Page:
The dairy’s technology features include:
A water cooling system utilizing cooling pads and evaporative cooling.
An automated water system that flushes the lanes clean every 28 minutes.
An airflow system that generates a 6.8 mph wind, which keeps flies off the animals.
Large open stalls that allow each cow to rest comfortably
A small Juno robot that travels a route periodically, brushing spilled feed back into the bunks.
Brett answers the two questions each visitor routinely asks:
1) No, the cattle do not leave the barn. (The barn addresses all of their comforts and their lactation and dry periods. They seem to be healthier in the climate-controlled environment vs. Nebraska extremes, Brett said.)
2) Yes, the cows really do learn to use the milking stations voluntarily. (It all starts with the cherry-flavored feed pellets the cows eat while milking. The sweet treat, combined with natural instincts to relieve pressure in a full udder, coax them to visit the milking robots.)
In the milking stations, a robotic arm cleans their udders. Lasers determine where to attach the milking cups, and a computer gathers and transmits data from a transponder in each cow’s collar, such as how many times the cow visits the milking station, pounds of production, and who was not milked that day. It also can detect fever and illness.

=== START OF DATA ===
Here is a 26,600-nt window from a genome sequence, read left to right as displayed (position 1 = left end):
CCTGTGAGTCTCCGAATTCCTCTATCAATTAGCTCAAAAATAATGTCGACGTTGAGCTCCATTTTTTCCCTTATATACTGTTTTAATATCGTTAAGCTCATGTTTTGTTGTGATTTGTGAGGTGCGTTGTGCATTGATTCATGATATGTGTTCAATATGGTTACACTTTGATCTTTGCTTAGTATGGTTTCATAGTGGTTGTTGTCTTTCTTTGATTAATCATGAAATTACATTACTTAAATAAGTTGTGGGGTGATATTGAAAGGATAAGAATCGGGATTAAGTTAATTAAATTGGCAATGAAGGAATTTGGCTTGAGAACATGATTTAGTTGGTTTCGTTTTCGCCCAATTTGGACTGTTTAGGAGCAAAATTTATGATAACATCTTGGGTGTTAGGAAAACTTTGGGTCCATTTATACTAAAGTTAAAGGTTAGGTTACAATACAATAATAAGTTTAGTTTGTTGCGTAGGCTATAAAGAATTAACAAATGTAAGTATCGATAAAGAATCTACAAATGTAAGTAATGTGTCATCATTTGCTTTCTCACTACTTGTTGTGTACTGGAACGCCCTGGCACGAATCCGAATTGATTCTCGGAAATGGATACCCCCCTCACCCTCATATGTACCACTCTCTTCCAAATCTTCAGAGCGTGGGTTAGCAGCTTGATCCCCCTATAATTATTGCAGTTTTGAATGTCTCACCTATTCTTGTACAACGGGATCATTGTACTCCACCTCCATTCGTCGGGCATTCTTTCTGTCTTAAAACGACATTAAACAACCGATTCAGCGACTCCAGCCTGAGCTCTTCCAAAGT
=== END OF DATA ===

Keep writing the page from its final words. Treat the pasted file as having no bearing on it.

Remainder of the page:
The milk flows through tubes into a 6,700-gallon holding tank. Every other day, a semi picks up their load for delivery to Kansas City, for processing and distribution. The dairy is paid for the amount of butterfat and protein in each gallon, which is used in products ranging from ice cream to string cheese and yogurt.
Not that long ago, Brett wasn’t sure the dairy business was in his future. The dairy farm that his uncle, Tom, started in the early 70s, and sold to Brett’s parents, Bob and Becky, in 1986, was at a crossroads. They’d spent decades milking cows twice a day. Their facilities were aging and milk prices were low. The Beavers sold the herd in 2012 but missed the cattle, and in 2014 bought 40 heifers and planned to build a new barn.